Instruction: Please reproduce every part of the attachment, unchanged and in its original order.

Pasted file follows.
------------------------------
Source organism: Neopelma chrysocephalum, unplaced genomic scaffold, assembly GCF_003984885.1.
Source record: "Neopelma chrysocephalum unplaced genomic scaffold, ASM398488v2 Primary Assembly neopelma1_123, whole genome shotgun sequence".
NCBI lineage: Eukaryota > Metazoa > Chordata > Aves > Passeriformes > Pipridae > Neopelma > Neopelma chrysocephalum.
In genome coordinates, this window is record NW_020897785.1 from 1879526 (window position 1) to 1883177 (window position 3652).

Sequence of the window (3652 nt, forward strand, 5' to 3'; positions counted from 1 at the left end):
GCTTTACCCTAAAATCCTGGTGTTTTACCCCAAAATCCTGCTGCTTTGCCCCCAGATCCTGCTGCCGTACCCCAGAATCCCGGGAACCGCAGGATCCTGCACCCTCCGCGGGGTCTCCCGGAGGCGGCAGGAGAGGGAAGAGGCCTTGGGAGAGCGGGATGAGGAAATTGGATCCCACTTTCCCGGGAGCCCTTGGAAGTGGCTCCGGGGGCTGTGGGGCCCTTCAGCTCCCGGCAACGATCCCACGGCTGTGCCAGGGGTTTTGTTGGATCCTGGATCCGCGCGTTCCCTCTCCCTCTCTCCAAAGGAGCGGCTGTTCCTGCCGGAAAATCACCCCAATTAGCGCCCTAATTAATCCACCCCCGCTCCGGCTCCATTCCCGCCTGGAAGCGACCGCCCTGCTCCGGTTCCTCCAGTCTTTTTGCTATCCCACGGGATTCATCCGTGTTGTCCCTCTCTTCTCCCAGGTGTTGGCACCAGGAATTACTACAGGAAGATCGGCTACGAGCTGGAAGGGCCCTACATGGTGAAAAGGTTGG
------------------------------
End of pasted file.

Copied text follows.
Source organism: Neopelma chrysocephalum, unplaced genomic scaffold, assembly GCF_003984885.1.
Source record: "Neopelma chrysocephalum unplaced genomic scaffold, ASM398488v2 Primary Assembly neopelma1_123, whole genome shotgun sequence".
NCBI lineage: Eukaryota > Metazoa > Chordata > Aves > Passeriformes > Pipridae > Neopelma > Neopelma chrysocephalum.
In genome coordinates, this window is record NW_020897785.1 from 1879526 (window position 1) to 1883177 (window position 3652).

Sequence of the window (3652 nt, forward strand, 5' to 3'; positions counted from 1 at the left end):
GCTTTACCCTAAAATCCTGGTGTTTTACCCCAAAATCCTGCTGCTTTGCCCCCAGATCCTGCTGCCGTACCCCAGAATCCCGGGAACCGCAGGATCCTGCACCCTCCGCGGGGTCTCCCGGAGGCGGCAGGAGAGGGAAGAGGCCTTGGGAGAGCGGGATGAGGAAATTGGATCCCACTTTCCCGGGAGCCCTTGGAAGTGGCTCCGGGGGCTGTGGGGCCCTTCAGCTCCCGGCAACGATCCCACGGCTGTGCCAGGGGTTTTGTTGGATCCTGGATCCGCGCGTTCCCTCTCCCTCTCTCCAAAGGAGCGGCTGTTCCTGCCGGAAAATCACCCCAATTAGCGCCCTAATTAATCCACCCCCGCTCCGGCTCCATTCCCGCCTGGAAGCGACCGCCCTGCTCCGGTTCCTCCAGTCTTTTTGCTATCCCACGGGATTCATCCGTGTTGTCCCTCTCTTCTCCCAGGTGTTGGCACCAGGAATTACTACAGGAAGATCGGCTACGAGCTGGAAGGGCCCTACATGGTGAAAAGGTTGG